Greece is mostly associated with the famous and highly popular “Greek Summer”. With good reason! Summer in Greece is a paradise of heat, blessed shade, iced coffee, and chilled cocktails. It’s a kaleidoscope of warm vibrant nights full of experiences you will cherish for a lifetime. Greece’s summer is unique and experiencing it anywhere in the country is a dream!
But what is not common knowledge is that all four seasons in Greece have their own charm and allure. Greece is a gorgeous country, and every season’s dress on her looks beautiful, with charms and characteristics you can’t experience any other time.
It could be said that each season in Greece is a gem in a jewelry box of natural, cultural, and historical beauties.
Greece is multifaceted, and as such, the seasons in Greece manifest differently. Winter is vastly different in the south than it is in the north of Greece, for example. All the more for you to discover, around the year!
How is, then, the weather in Greece in each of the four seasons, and what should you look out for if you happen to be there at the time?
What Are the Seasons Like in Greece?
Spring in Greece is full of fragrances. In most cities, including Athens, the sidewalks are paved, but with special spaces for citrus trees to grow. Lemon trees, orange trees, tangerine trees dominate, and during Spring they are in full bloom. During the night, if you go for a stroll, you will be surrounded by ethereal fragrances carried over by the breeze. Unless you have smelled it yourself, there’s very little that can be said to describe this unique natural perfume that permeates the cities.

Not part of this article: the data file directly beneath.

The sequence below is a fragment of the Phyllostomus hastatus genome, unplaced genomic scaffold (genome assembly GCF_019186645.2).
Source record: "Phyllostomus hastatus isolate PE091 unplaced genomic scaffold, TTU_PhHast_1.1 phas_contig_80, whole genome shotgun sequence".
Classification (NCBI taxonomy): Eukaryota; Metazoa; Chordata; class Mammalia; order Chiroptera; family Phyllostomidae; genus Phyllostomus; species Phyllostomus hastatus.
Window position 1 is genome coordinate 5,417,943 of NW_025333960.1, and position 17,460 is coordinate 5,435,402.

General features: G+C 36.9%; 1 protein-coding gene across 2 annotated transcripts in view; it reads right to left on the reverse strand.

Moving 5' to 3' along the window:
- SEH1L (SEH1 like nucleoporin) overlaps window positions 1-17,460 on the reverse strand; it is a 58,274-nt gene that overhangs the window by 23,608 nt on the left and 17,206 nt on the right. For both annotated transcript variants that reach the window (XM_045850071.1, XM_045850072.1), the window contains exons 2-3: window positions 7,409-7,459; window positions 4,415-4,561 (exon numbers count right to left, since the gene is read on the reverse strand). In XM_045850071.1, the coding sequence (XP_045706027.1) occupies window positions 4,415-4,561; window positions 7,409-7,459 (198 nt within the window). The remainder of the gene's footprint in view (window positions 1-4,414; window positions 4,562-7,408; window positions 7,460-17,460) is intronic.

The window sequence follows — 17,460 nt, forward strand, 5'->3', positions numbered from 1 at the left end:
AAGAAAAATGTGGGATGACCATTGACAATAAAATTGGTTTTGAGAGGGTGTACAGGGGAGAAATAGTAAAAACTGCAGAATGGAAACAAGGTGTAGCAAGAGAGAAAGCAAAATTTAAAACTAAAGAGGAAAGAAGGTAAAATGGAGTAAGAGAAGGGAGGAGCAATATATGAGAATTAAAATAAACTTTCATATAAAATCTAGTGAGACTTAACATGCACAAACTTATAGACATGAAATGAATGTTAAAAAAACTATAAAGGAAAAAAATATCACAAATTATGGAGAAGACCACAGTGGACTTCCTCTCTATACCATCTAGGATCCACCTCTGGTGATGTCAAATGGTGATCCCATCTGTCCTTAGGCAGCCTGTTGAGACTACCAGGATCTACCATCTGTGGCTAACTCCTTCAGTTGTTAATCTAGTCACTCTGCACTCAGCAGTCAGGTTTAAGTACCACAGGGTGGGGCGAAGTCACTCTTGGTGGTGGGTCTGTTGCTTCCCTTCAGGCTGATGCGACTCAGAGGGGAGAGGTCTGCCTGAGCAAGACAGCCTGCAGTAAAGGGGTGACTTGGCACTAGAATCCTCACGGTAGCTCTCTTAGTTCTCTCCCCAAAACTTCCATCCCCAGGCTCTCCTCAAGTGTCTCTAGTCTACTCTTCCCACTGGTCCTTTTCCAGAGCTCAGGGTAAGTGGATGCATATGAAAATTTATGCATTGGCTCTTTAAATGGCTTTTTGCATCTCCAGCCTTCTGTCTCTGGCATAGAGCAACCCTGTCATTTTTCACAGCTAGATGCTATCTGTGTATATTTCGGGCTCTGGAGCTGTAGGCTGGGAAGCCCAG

Spring’s temperature is ‘just right’: not too cold, as in winter, nor too hot, as in summer. Comfortably warm clothes will be more than enough, and the sun’s warmth is welcome on your back. This makes Spring the best season for long strolls in the sun, and as such for thorough, extensive exploration of all extensive archaeological sites, of which Greece has plenty. You will have the added bonus with the eruption of color, as everything is green and full of wildflowers of all types.
Spring roughly begins in March and ends in May. It is associated with very important anniversaries for Greeks, including the Greek Orthodox Easter and the national holiday of the Greek Independence Day, which is celebrated in great pomp and circumstance.
Temperatures in Greece during Spring range from 8 to 15 degrees Celsius at the start, and reaches 16 to 25 degrees Celsius during May, the gateway month to Summer.
Summer in Greece is relentlessly hot! Heatwaves where the temperature spikes to 40 degrees Celsius are the norm, and as such noon siestas are not only necessary, but they are also important for your health: even if you don’t sleep, you should stay indoors or choose an especially thick shade.
Summer can be somewhat cooler in the mountains and towards the north, so it might be a good choice to combine mountain with seaside vacations during Summer in Greece, by choosing to go to places like Mt. Pelion on the mainland rather than the islands, if heat is something that affects you.
Summer is the season of an astounding array of succulent, home-grown fruit and vegetables, which you should not miss out on! It is the season of hot sand, warm or cool seawater, long lazy days lounging to the sound of the cicada serenades, and of course, the time to explore the exotic beaches that Greece boasts all over its coastline, and on every single island.